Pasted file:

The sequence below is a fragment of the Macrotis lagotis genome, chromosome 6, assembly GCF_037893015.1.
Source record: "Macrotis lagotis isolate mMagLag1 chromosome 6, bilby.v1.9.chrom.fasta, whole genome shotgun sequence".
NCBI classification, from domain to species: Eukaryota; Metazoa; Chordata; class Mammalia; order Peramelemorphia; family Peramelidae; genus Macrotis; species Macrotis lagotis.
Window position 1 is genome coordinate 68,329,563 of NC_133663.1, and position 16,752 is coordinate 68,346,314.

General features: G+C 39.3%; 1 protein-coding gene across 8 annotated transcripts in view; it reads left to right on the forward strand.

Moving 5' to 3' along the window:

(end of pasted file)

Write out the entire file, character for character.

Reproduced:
The sequence below is a fragment of the Macrotis lagotis genome, chromosome 6, assembly GCF_037893015.1.
Source record: "Macrotis lagotis isolate mMagLag1 chromosome 6, bilby.v1.9.chrom.fasta, whole genome shotgun sequence".
NCBI classification, from domain to species: Eukaryota; Metazoa; Chordata; class Mammalia; order Peramelemorphia; family Peramelidae; genus Macrotis; species Macrotis lagotis.
Window position 1 is genome coordinate 68,329,563 of NC_133663.1, and position 16,752 is coordinate 68,346,314.

General features: G+C 39.3%; 1 protein-coding gene across 8 annotated transcripts in view; it reads left to right on the forward strand.

Moving 5' to 3' along the window: